Wildlife Sanctuary in Oregon Offers Sloth Sleepovers
If you’ve ever wondered what it would be like to sleep with a sloth (which why wouldn’t you?), now’s your chance. The Wildlife Sanctuary in Rainier, Oregon offers a unique experience — sloth sleepovers, where your bunk mate is an actual real-life sloth. Because they seem slow and lazy, sloths were named after the sin of —you guessed it — sloth. However, that idleness is their natural way of conserving energy. Sloths move only when necessary at an average speed of 10 feet per minute, so basically any movement can turn into a long night. Like most slumber parties don’t expect to get any sleep — you’ll be wide awake all night watching these adorable three-toed critters lounge about.But before you put down any money, they ask you to read their mission statement — some of which states, “The Zoological Wildlife Conservation Center works hand-in-hand to support the Sloth Captive Husbandry Center in its passion for the betterment of sloth populations both in captivity and in the wild.” Your parting gift along with the videos and photos you will no doubt take to prove you did it is a complementary “I Slept with a Sloth” T-shirt.
The center, which provides everything you need for your sloth slumber party, is described as an “endangered captive species conservation and data collection, teaching and learning center.” Once inside, the sloth ambassador colony habitat – which is chaperoned by a handler – becomes a strict “library voices” only zone. Questions can be asked via text to your “slothologist.” Sloths sleep during the day and need about 10 hours like humans. Guests observe and interact with a colony of sloths during their most active time of day, which is in the evening. When in the sloth’s habitat, there are strict rules that sleepover guests must abide. The site asks that you leave your perfume and cigarettes behind, as the sloths are highly sensitive and don’t like strong odors. There is a tendency to go home smelling like a sloth, but it’s not bad considering that they smell like the rain forest. There is also a strict no alcohol policy, as it impairs judgement. The site clearly states, “You will be asked to leave — no refund given — zero.” The sleeping arrangements accommodate up to eight campers in the habitat with four double-occupancy tent cots per habitat. On Saturdays, your sleepover begins at 8 p.m. and ends at 7 a.m.-”ish.” The cost is $600, whether you have one or two occupants in your tent, and it operates year round. On Mondays from June 5 to October 1, you pay half. A private sleepover with just you and the sloth — or groups of four and smaller — is available on Thursdays year round for $1,200. The sloth sleepover seems to be a huge hit with guests that range from “10 years old to 89 and are 70% female,” The Sloth Center wrote in an e-mail to Your Daily Dish. “We have arranged visitations for everything from our special program for terminally ill people clear up to birthdays, anniversaries, graduation gifts, Valentine, marriage proposals and company team building projects,” they elaborated. The Facebook video from Zoological Wildlife Conservation Center, which received over 29,000 views, shows sloths doing what they do best — hanging off the side of your tent upside down and peering up at the human who is staring at them. “She’ll grab the next bar and slide all the way. She’s going to climb and sit on the end,” a volunteer staff member can be heard saying on the video.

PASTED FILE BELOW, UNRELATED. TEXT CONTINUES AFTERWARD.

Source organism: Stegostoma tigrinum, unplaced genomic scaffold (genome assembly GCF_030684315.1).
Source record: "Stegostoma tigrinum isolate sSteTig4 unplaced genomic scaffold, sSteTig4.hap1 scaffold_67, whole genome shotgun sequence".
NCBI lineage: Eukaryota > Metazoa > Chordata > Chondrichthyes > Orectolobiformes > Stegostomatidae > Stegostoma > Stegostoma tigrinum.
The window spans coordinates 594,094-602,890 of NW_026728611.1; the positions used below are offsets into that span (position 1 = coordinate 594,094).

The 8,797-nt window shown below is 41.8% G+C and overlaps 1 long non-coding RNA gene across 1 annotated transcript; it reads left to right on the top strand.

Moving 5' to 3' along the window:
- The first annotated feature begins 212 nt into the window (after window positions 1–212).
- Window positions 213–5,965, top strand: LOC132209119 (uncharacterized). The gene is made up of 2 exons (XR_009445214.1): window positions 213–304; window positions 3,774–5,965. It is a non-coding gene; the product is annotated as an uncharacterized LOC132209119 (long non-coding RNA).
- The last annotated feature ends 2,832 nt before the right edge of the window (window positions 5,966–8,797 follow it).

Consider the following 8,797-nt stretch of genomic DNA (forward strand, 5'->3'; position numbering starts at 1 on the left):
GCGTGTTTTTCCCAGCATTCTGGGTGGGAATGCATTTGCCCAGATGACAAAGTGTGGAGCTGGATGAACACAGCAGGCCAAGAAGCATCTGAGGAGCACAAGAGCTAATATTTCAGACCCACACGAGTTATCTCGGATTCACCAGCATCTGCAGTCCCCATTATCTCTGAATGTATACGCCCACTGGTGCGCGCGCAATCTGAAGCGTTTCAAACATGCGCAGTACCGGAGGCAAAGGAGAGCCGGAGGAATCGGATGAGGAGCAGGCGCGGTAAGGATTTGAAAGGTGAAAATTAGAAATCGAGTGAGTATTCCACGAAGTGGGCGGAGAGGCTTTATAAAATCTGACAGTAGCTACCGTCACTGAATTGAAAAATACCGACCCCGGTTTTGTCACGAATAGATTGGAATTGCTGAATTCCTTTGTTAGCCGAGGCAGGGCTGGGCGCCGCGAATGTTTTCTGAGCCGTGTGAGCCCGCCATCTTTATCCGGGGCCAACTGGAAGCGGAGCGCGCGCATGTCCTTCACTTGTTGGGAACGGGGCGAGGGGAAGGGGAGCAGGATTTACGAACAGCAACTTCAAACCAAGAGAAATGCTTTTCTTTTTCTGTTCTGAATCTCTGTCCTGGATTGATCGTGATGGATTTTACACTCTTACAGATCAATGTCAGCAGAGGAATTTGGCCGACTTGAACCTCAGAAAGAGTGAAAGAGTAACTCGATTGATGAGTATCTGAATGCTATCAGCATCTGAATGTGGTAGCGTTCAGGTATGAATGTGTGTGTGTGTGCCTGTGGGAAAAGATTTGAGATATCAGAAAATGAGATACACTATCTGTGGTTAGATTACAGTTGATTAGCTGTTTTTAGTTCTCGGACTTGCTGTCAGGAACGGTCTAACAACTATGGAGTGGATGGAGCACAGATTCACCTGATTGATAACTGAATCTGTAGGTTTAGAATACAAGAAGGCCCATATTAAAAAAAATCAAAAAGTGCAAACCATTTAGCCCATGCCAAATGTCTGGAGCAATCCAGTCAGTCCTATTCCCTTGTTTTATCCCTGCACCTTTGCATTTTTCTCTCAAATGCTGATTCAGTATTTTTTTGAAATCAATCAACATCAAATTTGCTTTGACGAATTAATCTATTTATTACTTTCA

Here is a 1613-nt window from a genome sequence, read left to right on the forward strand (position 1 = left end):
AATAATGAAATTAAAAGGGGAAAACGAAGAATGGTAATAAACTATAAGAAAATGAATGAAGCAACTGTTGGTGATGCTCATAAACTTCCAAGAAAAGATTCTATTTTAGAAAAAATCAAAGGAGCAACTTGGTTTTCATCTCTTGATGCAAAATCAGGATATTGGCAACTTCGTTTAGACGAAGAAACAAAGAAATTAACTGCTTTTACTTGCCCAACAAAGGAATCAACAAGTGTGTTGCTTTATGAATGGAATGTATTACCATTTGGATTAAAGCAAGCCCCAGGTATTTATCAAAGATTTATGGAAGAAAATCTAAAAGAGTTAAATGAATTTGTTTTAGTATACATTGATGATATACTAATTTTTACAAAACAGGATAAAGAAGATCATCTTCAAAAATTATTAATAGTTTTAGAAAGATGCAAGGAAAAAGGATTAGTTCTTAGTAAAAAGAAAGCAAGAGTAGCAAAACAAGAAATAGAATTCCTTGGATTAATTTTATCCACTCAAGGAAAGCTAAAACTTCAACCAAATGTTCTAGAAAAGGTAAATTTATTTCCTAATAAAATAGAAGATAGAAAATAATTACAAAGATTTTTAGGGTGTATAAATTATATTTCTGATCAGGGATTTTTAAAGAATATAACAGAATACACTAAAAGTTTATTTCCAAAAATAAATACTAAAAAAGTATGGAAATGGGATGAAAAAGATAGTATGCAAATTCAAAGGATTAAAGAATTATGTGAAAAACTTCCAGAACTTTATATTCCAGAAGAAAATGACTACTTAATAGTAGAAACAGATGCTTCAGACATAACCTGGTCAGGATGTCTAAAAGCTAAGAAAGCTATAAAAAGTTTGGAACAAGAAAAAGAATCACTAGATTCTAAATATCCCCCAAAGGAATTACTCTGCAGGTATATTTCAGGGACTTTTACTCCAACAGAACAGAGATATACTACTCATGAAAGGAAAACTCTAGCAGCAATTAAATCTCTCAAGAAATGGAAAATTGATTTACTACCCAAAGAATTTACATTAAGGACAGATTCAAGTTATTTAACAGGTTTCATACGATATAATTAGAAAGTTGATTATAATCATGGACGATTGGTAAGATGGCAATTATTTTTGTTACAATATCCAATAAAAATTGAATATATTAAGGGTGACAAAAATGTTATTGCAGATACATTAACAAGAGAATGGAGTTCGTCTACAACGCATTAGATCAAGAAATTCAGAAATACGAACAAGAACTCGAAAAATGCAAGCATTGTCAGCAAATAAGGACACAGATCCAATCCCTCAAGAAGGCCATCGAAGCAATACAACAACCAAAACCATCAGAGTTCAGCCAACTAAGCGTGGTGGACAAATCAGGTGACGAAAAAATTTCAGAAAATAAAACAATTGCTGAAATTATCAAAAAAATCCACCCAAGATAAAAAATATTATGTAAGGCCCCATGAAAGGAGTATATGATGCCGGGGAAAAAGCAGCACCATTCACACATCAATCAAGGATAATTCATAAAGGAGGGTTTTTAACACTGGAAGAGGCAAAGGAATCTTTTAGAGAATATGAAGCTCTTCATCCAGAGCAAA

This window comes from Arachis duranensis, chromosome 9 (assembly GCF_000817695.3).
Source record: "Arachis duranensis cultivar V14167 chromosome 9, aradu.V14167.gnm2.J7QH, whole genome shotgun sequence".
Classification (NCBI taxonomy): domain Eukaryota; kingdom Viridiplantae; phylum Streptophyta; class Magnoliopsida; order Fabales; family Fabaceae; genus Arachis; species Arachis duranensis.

Sloth Sleepover Posted by Zoological Wildlife Conservation Center on Sunday, May 28, 2017
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